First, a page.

You might recall that a while back a (very poorly conceived) paper about fish feeling pain created quite a stir. I suppose it all comes down to your definition of pain. For something we feel so ubiquitously pain's definition is rather elusive. Is it the "discomfort" you feel to a noxious stimulus, is it a reflex as a result of injury, is it the emotional suffering translated by our higher brain centers in response to the stimulus? As somebody who's worked with both fish and rodents I'd be inclined to think that all vertebrates feel pain. In fact by watching how slugs react to a poke, I think they might even be able to feel the essence of it. How else would they have survived this long if they couldn't learn from injuries to stay out of harm's way?
here is what the Wellcome Trust has to say about the subject:
"Nociceptive nerves, which preferentially detect injury-causing stimuli, have been identified in a variety of animals, including invertebrates. Indeed, the leech and sea slug are classic model systems for studying nociception. However, it is believed that invertebrates are capable only of stimulus-response reactions and lack the necessary brain system that vertebrates have to process pain.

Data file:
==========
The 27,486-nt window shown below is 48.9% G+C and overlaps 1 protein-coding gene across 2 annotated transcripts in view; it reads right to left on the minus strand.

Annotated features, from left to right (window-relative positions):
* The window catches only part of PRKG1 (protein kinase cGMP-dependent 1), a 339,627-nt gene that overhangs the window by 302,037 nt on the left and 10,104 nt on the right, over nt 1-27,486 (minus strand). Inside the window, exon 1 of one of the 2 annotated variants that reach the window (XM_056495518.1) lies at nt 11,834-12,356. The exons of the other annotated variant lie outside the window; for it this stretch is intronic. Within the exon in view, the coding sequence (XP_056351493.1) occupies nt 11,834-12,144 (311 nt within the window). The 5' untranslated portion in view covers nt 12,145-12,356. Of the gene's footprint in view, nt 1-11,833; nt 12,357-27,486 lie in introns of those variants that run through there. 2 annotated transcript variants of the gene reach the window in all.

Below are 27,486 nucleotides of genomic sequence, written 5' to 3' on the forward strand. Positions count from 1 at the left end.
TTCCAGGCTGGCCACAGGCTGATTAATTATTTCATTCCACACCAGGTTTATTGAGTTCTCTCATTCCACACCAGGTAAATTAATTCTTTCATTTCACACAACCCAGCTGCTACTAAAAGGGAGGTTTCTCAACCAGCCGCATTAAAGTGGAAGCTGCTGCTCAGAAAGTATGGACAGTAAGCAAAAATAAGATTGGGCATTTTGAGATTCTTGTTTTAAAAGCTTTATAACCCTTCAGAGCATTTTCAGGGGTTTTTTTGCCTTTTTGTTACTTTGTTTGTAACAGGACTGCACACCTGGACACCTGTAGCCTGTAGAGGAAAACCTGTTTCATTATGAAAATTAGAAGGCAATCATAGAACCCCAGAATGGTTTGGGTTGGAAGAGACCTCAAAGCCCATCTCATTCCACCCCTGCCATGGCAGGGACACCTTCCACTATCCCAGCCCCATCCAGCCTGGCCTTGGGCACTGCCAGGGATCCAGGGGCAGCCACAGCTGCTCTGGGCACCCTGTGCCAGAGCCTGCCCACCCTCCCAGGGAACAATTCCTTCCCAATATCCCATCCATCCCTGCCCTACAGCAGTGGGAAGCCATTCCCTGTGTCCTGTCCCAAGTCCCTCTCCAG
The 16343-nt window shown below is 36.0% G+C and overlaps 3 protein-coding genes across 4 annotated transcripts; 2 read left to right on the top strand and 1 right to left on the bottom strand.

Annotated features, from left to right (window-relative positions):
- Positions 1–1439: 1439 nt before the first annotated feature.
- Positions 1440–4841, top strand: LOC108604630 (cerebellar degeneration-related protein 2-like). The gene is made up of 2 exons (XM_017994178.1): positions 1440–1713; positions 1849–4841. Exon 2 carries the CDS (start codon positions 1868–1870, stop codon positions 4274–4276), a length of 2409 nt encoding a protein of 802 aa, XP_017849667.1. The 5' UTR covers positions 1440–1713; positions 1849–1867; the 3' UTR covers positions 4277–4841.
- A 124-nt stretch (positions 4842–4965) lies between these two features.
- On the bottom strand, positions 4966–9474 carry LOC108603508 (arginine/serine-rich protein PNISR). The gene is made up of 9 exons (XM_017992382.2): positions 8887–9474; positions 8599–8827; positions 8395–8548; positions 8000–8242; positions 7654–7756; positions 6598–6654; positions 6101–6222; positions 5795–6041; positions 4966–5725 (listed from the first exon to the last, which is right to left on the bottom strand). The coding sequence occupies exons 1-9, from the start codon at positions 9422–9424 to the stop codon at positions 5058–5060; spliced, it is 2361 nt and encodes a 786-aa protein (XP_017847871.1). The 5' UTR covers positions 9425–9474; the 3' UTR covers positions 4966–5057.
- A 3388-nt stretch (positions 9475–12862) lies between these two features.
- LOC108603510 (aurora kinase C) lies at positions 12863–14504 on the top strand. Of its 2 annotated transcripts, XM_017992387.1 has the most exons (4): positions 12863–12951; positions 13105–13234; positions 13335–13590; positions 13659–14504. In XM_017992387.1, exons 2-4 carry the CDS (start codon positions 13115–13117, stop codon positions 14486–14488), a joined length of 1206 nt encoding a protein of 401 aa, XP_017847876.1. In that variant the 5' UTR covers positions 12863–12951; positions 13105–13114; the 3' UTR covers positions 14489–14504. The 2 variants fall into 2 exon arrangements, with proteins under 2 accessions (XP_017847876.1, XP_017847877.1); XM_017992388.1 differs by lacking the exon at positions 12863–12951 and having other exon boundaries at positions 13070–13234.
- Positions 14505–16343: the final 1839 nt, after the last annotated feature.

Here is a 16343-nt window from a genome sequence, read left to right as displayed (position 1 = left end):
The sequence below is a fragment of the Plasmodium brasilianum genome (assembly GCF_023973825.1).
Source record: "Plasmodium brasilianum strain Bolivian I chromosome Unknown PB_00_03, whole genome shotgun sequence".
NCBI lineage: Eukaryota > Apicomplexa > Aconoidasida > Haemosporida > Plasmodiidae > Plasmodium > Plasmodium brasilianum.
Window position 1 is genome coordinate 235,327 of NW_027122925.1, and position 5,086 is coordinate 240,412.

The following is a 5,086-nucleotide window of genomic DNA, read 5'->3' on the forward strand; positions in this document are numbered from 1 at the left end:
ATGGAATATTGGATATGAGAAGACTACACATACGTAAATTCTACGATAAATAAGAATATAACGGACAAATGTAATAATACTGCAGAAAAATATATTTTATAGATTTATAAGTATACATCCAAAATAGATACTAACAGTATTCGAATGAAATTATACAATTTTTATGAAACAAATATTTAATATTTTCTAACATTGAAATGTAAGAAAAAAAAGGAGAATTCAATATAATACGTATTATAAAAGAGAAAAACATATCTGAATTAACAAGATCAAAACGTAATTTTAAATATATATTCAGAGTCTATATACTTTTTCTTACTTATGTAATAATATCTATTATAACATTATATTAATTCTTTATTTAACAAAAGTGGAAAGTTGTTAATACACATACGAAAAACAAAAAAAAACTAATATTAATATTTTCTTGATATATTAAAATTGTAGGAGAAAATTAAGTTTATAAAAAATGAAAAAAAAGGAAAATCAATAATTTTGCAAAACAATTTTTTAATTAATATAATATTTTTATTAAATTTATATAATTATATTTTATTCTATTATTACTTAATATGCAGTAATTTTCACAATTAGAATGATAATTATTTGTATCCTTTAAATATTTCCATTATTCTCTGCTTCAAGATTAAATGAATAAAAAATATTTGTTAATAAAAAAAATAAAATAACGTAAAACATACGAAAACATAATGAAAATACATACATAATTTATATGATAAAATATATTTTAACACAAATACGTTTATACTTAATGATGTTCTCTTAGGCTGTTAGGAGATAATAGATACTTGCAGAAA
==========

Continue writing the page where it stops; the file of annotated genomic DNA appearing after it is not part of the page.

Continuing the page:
In vertebrates, nociceptive information is collated and augmented in the brain and signals are relayed down the nervous system to alter the intensity of pain. All vertebrates possess the primitive areas of the brain to process nociceptive information, namely the medulla, thalamus and limbic system.
However, one area of great importance for pain perception in humans is the cortex and its relative size decreases as we descend the evolutionary tree. For instance, in relative terms, the cortex gets smaller going from humans, through primates, mammals, birds, reptiles, amphibia and finally to fish, which possess only a rudimentary cortex."